Snelgrove Lake was a huge missed opportunity. Had that sample not been allowed to sit and become so degraded they may have been able to do a full sequencing on it. I’ve talked with Dr. Meldrum over the phone and he’s still not ruling out that Gigantopithecus could have been the source of it but I think at this point it’s just wishful thinking. There’s just no physical evidence other than the large size (which could very easily be explained by a population of cavemen which experienced Bergmann’s rule) and all the other dna work everyone is doing is coming back Homo. The other possibility is that the hybridization process could have produced a mutant giant similar to when you cross a lion and a tiger if they truly are an erectus/sapien crossing.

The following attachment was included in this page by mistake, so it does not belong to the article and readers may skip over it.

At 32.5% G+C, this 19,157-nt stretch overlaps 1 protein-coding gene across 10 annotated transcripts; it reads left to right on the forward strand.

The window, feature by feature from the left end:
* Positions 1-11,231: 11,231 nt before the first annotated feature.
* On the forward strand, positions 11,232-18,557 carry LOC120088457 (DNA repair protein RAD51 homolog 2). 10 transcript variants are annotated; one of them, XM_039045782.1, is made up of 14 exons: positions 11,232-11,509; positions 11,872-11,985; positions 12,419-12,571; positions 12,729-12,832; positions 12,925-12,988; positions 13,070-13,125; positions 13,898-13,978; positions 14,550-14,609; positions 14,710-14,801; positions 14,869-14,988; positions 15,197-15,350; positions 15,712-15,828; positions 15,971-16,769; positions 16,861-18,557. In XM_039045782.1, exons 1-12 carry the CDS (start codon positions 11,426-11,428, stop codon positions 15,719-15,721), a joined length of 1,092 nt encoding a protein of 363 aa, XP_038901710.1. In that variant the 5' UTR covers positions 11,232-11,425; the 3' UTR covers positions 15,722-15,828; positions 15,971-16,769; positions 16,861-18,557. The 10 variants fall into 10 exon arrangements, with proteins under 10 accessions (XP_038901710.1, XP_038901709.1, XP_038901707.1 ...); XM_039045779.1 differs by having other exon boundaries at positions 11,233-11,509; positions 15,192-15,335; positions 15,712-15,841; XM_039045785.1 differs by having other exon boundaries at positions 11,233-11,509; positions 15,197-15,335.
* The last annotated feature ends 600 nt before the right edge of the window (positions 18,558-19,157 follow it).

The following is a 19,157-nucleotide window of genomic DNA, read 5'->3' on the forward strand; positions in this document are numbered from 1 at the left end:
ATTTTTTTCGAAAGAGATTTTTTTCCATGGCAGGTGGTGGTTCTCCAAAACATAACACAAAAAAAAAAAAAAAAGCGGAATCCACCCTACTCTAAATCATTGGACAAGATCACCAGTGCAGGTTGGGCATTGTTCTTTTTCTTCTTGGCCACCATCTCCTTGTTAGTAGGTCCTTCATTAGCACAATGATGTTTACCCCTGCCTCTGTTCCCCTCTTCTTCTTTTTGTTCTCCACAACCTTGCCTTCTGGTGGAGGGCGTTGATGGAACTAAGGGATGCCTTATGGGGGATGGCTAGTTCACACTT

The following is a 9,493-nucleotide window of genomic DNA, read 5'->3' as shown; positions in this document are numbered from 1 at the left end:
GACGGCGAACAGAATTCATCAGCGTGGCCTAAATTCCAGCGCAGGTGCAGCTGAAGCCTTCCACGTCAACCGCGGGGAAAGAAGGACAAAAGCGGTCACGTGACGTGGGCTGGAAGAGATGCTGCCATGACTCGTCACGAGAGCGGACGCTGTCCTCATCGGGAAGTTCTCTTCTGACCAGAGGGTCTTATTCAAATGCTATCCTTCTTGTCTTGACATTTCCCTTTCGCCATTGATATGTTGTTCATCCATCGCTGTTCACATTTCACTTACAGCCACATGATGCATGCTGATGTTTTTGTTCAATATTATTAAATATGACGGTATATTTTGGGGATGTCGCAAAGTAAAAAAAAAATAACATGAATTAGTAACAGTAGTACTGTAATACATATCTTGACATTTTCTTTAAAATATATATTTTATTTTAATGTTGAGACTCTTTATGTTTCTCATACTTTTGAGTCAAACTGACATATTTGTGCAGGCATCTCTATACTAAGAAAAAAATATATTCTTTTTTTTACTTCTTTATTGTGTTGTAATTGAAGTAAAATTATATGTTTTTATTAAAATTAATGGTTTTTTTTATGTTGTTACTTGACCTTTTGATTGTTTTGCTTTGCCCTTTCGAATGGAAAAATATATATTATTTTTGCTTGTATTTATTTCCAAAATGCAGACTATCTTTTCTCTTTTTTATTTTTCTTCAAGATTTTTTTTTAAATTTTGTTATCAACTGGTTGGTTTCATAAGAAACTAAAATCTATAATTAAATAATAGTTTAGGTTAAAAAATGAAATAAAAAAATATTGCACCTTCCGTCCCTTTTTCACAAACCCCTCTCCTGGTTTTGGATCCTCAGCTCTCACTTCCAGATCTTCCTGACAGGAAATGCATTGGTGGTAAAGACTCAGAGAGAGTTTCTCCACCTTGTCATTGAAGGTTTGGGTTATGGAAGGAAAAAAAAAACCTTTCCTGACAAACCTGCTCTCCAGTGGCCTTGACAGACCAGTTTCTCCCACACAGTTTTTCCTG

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18 minutes ago, norseman said:

Well I bought into the Giganto “rubbish”

 

A lot of us did mostly because of what MIB said:

 

38 minutes ago, MIB said:

Because that's what they wanted to find, a north american version of african / asian apes, definitely not an almost human.    Reflects the mindset of the  time......

 

18 minutes ago, norseman said:

As far as DNA? They should have no problem making the distinction between Homo Erectus descendants and modern humans.

 

CORRECT! They should have no problem at all.......so what IS the problem? As I said in another thread, a pile of money the size of Rhode Island? Is anyone just about "fed" up with all of this? (see what I did there?)